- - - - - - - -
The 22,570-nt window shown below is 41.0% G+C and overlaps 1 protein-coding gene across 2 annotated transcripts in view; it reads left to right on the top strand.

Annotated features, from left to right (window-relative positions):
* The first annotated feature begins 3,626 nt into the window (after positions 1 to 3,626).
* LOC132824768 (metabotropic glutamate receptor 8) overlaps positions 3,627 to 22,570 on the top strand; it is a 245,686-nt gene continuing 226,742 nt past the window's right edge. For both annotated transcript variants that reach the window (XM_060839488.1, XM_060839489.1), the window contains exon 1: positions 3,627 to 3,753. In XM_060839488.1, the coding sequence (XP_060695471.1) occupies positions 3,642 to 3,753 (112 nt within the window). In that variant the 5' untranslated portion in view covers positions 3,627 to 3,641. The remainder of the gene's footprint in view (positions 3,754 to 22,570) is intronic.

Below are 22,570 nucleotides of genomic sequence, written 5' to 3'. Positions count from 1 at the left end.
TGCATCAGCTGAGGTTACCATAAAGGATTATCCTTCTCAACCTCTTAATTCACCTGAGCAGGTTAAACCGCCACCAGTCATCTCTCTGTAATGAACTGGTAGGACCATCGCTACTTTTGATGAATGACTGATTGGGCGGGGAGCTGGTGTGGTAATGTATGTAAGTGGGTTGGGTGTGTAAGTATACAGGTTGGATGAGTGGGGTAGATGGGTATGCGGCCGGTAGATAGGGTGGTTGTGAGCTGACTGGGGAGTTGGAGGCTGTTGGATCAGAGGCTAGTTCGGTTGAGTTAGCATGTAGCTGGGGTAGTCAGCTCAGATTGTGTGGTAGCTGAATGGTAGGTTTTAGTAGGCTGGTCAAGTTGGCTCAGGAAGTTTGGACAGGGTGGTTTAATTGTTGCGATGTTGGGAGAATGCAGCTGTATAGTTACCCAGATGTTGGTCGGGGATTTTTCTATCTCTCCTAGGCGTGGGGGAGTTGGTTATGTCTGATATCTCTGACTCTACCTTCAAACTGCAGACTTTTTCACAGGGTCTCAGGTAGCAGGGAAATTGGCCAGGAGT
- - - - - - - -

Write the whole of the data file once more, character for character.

The 22,570-nt window shown below is 41.0% G+C and overlaps 1 protein-coding gene across 2 annotated transcripts in view; it reads left to right on the top strand.

Annotated features, from left to right (window-relative positions):
* The first annotated feature begins 3,626 nt into the window (after positions 1 to 3,626).
* LOC132824768 (metabotropic glutamate receptor 8) overlaps positions 3,627 to 22,570 on the top strand; it is a 245,686-nt gene continuing 226,742 nt past the window's right edge. For both annotated transcript variants that reach the window (XM_060839488.1, XM_060839489.1), the window contains exon 1: positions 3,627 to 3,753. In XM_060839488.1, the coding sequence (XP_060695471.1) occupies positions 3,642 to 3,753 (112 nt within the window). In that variant the 5' untranslated portion in view covers positions 3,627 to 3,641. The remainder of the gene's footprint in view (positions 3,754 to 22,570) is intronic.

Below are 22,570 nucleotides of genomic sequence, written 5' to 3'. Positions count from 1 at the left end.
TGCATCAGCTGAGGTTACCATAAAGGATTATCCTTCTCAACCTCTTAATTCACCTGAGCAGGTTAAACCGCCACCAGTCATCTCTCTGTAATGAACTGGTAGGACCATCGCTACTTTTGATGAATGACTGATTGGGCGGGGAGCTGGTGTGGTAATGTATGTAAGTGGGTTGGGTGTGTAAGTATACAGGTTGGATGAGTGGGGTAGATGGGTATGCGGCCGGTAGATAGGGTGGTTGTGAGCTGACTGGGGAGTTGGAGGCTGTTGGATCAGAGGCTAGTTCGGTTGAGTTAGCATGTAGCTGGGGTAGTCAGCTCAGATTGTGTGGTAGCTGAATGGTAGGTTTTAGTAGGCTGGTCAAGTTGGCTCAGGAAGTTTGGACAGGGTGGTTTAATTGTTGCGATGTTGGGAGAATGCAGCTGTATAGTTACCCAGATGTTGGTCGGGGATTTTTCTATCTCTCCTAGGCGTGGGGGAGTTGGTTATGTCTGATATCTCTGACTCTACCTTCAAACTGCAGACTTTTTCACAGGGTCTCAGGTAGCAGGGAAATTGGCCAGGAGT